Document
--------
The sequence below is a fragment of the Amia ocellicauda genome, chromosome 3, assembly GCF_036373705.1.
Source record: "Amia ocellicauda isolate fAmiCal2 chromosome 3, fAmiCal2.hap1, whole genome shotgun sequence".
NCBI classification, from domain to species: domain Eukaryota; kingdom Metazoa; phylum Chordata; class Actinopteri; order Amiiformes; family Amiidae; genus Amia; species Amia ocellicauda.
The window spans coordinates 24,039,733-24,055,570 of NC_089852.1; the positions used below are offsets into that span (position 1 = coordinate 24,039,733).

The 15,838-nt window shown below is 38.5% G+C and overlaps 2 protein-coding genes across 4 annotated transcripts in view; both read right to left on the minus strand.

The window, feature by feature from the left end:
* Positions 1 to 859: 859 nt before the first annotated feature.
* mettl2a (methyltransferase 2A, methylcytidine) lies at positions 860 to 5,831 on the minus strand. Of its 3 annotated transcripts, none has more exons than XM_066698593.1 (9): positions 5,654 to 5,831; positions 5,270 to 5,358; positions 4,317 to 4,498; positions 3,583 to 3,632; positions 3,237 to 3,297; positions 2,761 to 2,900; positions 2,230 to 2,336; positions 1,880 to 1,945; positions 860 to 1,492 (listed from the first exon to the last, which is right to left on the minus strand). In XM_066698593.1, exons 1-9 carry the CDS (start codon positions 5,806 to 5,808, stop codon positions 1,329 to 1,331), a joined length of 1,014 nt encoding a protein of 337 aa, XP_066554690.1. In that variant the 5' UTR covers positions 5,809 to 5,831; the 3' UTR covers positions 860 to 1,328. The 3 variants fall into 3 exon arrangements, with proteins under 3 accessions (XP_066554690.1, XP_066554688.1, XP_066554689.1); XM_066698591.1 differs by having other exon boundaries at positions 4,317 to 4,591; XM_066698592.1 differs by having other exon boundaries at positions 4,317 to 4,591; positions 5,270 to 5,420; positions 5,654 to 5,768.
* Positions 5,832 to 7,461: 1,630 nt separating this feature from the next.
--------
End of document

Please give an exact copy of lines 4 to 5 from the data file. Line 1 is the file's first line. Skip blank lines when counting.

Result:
The window spans coordinates 24,039,733-24,055,570 of NC_089852.1; the positions used below are offsets into that span (position 1 = coordinate 24,039,733).

The 15,838-nt window shown below is 38.5% G+C and overlaps 2 protein-coding genes across 4 annotated transcripts in view; both read right to left on the minus strand.